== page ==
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Talking history

Three AGO talks add deeper context to Faith and Fortune by highlighting Black and Indigenous artists throughout the Spanish empire. Check them out before the exhibition closes October 10.

a wide, horizontal hand drawn map of the Ucayali River in Peru, circa 1810-12.

Viceregal Peru, Map of the Ucayali River, Peru, 1808-1812. Ink and color on paper, 58 x 158 cm. The Hispanic Society of America, New York, NY. K60. Photo © The Hispanic Society of America, New York.   

The AGO exhibition Faith and Fortune: Art Across the Global Spanish Empire gives visitors an exclusive chance to critically study the mechanics of colonization by examining the visual culture of the Spanish Empire. The exhibition contains a broad spectrum of artworks and artifacts from the Philippines to Puerto Rico, covering four centuries.

Just before it closes October 10, three AGO talks featuring esteemed guests will help further illuminate some of the exhibition’s key aspects. 

Back on Wednesday, September 8, Adam Harris Levine, AGO Assistant Curator, European Art, was in conversation with Professor Ximena Gómez about the lives and identities of Black and Indigenous artists in colonial Peru. They examined and highlighted objects from Faith and Fortune, and considered the incomplete histories of Peruvian art and its artists under Spanish colonization.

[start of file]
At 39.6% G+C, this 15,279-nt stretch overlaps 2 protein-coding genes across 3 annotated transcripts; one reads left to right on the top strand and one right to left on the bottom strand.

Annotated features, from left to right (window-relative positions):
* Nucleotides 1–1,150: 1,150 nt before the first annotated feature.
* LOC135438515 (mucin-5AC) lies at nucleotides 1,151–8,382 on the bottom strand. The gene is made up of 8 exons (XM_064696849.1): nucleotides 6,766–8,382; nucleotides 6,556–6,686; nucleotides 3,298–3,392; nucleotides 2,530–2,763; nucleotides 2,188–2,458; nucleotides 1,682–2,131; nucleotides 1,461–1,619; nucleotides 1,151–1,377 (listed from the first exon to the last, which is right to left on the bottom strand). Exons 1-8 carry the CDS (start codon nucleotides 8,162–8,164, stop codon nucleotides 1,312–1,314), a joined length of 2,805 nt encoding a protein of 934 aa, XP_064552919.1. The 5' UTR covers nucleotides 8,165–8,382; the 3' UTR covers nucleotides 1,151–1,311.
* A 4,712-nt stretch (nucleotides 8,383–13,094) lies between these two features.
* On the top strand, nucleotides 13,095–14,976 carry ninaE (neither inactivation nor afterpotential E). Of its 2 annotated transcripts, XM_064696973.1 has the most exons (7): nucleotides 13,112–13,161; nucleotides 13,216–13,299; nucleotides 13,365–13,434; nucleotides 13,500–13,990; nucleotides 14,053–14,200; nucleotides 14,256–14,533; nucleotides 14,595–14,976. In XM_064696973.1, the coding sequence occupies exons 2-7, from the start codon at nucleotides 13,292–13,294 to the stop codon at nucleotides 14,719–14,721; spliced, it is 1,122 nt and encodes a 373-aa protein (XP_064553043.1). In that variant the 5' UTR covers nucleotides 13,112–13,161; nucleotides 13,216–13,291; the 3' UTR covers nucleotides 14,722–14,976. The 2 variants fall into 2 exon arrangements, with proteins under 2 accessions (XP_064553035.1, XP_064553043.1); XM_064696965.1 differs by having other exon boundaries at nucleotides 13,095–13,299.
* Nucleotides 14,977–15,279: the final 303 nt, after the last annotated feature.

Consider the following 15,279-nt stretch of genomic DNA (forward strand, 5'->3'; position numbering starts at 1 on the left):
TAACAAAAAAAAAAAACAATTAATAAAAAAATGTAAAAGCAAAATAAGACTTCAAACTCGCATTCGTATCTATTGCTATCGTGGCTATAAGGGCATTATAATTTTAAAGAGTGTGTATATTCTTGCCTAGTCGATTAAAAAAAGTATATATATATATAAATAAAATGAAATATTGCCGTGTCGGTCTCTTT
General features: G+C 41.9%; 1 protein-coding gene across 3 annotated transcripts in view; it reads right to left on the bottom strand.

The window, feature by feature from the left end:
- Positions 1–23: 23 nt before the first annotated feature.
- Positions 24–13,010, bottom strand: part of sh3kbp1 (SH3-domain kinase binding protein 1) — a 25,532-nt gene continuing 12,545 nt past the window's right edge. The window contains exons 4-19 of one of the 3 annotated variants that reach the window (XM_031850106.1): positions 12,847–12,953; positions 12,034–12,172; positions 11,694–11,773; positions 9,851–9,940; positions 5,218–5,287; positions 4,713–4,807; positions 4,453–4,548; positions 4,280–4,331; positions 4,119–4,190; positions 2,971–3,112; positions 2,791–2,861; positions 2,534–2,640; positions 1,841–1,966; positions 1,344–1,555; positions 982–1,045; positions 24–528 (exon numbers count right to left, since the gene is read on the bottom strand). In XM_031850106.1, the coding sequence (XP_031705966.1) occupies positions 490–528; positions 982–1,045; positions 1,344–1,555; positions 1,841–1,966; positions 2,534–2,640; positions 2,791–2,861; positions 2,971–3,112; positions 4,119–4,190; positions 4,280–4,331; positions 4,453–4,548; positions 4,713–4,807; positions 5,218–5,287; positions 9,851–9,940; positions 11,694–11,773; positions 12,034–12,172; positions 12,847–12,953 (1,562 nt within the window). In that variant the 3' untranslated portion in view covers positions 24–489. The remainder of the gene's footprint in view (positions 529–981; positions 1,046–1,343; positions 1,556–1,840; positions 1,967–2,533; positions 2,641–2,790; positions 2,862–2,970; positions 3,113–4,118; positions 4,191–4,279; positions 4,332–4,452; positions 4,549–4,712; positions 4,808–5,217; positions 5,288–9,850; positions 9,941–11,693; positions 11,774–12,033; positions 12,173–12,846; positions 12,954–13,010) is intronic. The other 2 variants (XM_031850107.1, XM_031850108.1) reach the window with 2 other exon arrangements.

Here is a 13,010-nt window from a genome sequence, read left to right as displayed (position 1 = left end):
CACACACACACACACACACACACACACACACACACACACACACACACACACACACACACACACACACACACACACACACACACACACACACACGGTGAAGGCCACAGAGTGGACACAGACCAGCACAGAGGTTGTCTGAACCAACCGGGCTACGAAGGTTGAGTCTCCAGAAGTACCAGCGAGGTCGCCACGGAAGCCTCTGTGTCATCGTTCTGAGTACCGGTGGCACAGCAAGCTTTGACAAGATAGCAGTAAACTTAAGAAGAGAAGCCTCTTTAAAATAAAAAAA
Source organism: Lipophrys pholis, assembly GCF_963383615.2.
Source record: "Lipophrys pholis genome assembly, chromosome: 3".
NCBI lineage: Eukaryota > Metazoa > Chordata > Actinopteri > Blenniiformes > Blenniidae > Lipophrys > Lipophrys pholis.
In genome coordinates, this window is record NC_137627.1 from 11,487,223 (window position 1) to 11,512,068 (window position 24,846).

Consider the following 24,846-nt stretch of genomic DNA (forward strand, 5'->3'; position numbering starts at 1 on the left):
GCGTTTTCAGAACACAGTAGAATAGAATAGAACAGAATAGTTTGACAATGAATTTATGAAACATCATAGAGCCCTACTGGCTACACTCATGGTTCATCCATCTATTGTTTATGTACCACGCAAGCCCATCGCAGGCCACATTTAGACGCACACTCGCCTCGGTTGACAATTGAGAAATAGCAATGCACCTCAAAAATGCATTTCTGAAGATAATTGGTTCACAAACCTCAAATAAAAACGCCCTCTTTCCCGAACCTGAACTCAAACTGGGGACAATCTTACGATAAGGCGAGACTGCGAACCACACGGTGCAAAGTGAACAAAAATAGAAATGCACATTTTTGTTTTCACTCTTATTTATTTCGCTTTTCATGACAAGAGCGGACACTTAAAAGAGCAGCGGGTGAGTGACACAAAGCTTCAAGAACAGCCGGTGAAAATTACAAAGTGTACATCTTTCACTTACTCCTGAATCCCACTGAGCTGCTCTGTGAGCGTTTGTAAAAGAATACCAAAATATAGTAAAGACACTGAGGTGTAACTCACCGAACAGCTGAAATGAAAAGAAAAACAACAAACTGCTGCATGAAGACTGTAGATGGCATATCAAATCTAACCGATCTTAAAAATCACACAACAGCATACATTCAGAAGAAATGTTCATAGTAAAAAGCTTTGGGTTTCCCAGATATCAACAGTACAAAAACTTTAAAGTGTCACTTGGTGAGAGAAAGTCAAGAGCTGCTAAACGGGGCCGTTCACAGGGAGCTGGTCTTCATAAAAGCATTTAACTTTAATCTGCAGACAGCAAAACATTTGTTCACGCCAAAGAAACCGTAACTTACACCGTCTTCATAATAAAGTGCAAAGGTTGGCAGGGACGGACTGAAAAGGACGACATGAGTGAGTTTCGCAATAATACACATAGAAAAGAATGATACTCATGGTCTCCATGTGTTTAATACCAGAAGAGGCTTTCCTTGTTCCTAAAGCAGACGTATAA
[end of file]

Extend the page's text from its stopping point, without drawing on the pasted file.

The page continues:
On Monday, September 26 via Facebook live, AGO Conservator of Photographs Katharine Whitman and Adam Harris Levine were joined by Dr. Noemí Espinosa Fernandez, Assistant Curator of the Hispanic Society Museum and Library, for a discussion about daguerreotypes from the Philippines. They focused on Plazuela de San Gabriel, Manila, Philippines, a daguerreotype attributed to Jules Alphonse Eugene Itier (1802-1877), on view as part of Faith and Fortune, courtesy of the Hispanic Society Museum & Library. This discussion highlighted the daguerreotype process and its creation in the Philippines in the early 1840s, right after the introduction of daguerreotypes in France in 1839, and the conservation concerns behind displaying this artwork. 

Finally, on Tuesday, September 27, Levine was in conversation via Zoom with Charlene Villaseñor Black,  Professor of Art History at the University of California, Los Angeles, and the Associate Director of the Chicano Studies Research Center, editor of Aztlán: A Journal of Chicano Studies, and founding editor-in-chief of Latin American and Latinx Visual Culture (UC Press). During the discussion they talked about the lives, identities and traditions of Black and Indigenous artists in colonial Mexico, examining and highlight objects from Faith and Fortune, while also reviewing the rise of local saints like the Virgin of Guadalupe and the invention of new artistic forms through creative dialogue across the Pacific Ocean. Visit the AGO homepage for video of this conversation. 

Check out these free digital talks and don’t miss Faith and Fortune, on view now until October 10 at the AGO.

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